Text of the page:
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Social Norms, Market Norms and Facebook

I initially understood the fuss around Facebook running experiments on their users' emotional state in terms of social norms and market norms.

Quick intro on the difference between the two: I first heard about social and market norms in Freakonomics. A nursery had problems with parents turning up late to collect their children. The instituted a fine system thinking that this would make parents turn up on time. Instead parental lateness increased. The nursery had switched from a socially normed relationship by putting a market value on being late. Parents would rather pay the extra lateness charge than turn up on time.

Confusion over whether a relationship is a social or a market one causes all kinds of tension. The dispute between Sherpas and Tourists on Everest this year can be understood in this way. For a closer to home example; next time you see a pregnant woman on the tube offer her your seat in exchange for £0.20. This is an excellent deal for her, but she won't like it because you are switching a social relationship into a market relationship (and muddling the two - if it were purely a market relationship you'd auction the seat to the whole carriage).

Relationships with websites like Amazon are conducted almost exclusively under market norms. People have a clear idea of what is being exchanged and why. And if Amazon wan't to use some kind of trickery to get people to buy more then that is fine - this sort of thing is expected in a market norm relationship.

I initially thought that most people have a socially normed relationship with sites like Facebook because the sites are used socially and the transfer of value isn't obvious. Of course, Facebook sees this as being a market relationship and behaves accordingly which causes all kinds of tension.

But after further thought I think the fuss around their emotions experiment can also be understood even if we assume users interact with Facebook well aware of the market they are in.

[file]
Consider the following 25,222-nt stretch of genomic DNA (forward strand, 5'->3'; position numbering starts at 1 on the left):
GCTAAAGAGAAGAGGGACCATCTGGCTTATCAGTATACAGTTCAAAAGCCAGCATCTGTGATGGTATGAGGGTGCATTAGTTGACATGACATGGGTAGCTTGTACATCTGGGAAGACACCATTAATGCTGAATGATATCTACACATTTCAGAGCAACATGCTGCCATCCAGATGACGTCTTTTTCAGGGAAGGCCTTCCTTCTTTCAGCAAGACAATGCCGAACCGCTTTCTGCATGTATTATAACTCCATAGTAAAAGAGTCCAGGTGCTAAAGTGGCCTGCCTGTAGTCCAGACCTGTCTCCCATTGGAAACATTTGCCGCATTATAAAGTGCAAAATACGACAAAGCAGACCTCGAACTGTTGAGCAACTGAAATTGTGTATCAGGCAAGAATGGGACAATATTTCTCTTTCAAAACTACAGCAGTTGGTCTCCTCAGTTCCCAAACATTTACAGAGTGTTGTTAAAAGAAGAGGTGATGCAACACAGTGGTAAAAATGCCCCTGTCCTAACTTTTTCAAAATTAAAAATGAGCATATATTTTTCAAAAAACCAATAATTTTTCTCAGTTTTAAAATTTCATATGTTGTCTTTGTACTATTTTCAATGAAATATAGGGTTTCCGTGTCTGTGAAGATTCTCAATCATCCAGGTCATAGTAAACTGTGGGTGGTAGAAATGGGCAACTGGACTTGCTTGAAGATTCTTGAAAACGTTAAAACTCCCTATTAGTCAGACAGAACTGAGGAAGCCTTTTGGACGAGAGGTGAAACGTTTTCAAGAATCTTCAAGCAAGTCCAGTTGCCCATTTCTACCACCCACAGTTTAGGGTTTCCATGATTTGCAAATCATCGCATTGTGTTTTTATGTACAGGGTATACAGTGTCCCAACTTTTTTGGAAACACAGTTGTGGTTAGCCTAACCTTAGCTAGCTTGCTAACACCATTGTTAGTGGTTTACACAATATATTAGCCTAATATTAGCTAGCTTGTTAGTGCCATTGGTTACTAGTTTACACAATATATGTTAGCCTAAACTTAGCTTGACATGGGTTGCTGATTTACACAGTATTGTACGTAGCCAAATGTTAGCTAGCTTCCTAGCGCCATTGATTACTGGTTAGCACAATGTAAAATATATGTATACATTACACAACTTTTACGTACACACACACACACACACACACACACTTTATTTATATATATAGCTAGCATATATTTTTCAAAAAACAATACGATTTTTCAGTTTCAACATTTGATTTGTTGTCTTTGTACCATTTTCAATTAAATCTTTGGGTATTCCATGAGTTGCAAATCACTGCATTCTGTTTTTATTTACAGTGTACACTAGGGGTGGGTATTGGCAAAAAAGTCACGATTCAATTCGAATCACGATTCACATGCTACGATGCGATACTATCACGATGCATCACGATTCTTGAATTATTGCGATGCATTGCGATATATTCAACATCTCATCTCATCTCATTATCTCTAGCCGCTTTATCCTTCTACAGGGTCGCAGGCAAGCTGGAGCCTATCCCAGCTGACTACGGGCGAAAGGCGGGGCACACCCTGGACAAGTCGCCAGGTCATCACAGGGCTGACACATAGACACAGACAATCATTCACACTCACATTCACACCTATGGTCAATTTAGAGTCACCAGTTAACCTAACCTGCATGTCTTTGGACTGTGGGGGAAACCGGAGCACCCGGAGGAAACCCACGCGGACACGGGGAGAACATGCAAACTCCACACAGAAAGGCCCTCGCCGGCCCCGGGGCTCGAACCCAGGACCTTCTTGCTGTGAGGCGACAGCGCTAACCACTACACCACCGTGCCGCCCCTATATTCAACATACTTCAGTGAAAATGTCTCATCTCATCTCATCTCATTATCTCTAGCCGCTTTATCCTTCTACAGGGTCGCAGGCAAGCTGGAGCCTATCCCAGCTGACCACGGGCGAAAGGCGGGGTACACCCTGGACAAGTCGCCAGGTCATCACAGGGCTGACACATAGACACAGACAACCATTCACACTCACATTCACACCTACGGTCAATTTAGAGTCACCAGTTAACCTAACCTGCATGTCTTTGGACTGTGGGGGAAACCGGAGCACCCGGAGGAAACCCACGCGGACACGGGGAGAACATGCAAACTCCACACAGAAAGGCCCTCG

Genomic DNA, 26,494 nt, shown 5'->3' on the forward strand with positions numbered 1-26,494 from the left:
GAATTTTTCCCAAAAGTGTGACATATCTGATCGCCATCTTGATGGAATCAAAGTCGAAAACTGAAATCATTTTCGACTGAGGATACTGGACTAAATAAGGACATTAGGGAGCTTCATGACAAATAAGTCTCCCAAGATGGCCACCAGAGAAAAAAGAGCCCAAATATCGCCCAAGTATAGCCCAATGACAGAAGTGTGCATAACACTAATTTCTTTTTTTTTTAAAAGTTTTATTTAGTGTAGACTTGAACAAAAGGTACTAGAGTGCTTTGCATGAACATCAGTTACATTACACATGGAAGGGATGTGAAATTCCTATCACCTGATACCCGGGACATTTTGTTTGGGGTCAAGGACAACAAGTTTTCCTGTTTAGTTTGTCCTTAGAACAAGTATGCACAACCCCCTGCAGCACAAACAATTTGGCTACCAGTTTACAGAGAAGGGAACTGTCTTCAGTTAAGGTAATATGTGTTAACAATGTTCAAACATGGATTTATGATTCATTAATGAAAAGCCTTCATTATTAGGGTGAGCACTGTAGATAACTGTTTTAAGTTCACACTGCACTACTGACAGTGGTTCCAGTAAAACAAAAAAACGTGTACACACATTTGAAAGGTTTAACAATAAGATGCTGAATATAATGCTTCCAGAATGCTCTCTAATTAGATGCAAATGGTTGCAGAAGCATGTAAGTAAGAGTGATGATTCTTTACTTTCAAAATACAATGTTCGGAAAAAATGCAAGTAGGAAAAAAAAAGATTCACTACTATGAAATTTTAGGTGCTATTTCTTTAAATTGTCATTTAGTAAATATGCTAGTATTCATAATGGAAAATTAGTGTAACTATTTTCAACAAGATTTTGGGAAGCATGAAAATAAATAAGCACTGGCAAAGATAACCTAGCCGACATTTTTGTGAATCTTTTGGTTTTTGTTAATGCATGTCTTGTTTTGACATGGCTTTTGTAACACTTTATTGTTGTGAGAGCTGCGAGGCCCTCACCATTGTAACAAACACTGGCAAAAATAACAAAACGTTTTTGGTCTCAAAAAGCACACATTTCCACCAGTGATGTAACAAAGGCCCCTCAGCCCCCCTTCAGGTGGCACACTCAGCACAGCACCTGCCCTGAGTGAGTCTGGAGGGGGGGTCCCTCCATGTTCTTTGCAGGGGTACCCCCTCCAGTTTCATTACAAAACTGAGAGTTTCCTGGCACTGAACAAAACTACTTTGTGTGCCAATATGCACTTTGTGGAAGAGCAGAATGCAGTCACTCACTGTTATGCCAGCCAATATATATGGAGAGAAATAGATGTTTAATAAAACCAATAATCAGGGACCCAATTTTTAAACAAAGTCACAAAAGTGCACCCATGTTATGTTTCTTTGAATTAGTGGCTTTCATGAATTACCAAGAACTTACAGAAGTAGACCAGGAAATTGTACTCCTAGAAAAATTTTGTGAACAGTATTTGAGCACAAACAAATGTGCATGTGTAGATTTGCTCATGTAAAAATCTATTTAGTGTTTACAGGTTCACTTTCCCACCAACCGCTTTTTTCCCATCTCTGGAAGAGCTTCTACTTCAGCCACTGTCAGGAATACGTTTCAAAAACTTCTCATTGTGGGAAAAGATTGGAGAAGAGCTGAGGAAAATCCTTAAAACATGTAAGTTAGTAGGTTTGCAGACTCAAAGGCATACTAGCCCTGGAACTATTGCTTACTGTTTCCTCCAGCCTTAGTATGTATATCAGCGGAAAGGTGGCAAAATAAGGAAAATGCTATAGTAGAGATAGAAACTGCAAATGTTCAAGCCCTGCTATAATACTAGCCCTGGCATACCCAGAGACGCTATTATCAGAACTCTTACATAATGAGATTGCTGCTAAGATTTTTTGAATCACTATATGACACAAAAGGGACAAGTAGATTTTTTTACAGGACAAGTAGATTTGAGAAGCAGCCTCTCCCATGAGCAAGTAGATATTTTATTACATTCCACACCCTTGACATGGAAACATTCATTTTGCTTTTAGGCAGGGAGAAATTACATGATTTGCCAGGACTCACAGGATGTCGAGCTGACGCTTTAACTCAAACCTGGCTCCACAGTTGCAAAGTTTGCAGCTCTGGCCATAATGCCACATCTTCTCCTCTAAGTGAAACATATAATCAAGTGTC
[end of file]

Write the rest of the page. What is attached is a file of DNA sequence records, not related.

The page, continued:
How much is my data worth?

Facebook $7.87 billion in revenue and has 1.28 billion active users so as a rough approximation each user's data is worth 7.87/1.28 = $6.14. I feel this is slightly low for me (as an twenty-something male who buys stuff online) but it is the right order of magnitude.

Thinking about what Facebook know about me and how I use their platform (seeing what old friends are doing mostly) I feel comfortable with this exchange.

But, what the latest news has revealed is that I have also given Facebook some control over my emotional state. I value this at a lot more than $6/year ("How much for me to be able to make you happy or sad at whim over the next 12 months?") so suddenly my relationship with Facebook no longer looks like I'm getting such a good deal. 
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Tamsin Mehew's profile photoRichard Fergie's profile photoWhitney Ryan's profile photo
 
"And if Amazon wan't to use some kind of trickery to get people to buy more then that is fine - this sort of thing is expected in a market norm relationship."

No, I think people expect limits to the 'trickery' - not outright lying, for example. I wouldn't expect people to say that dark patterns are acceptable (but don't have a citation on that to hand).
 
+Tamsin Mehew yes, saying any trickery is acceptable is an over simplification. I also think that saying a relationship is either social or market is a bit too black and white; there is a bit of a continium
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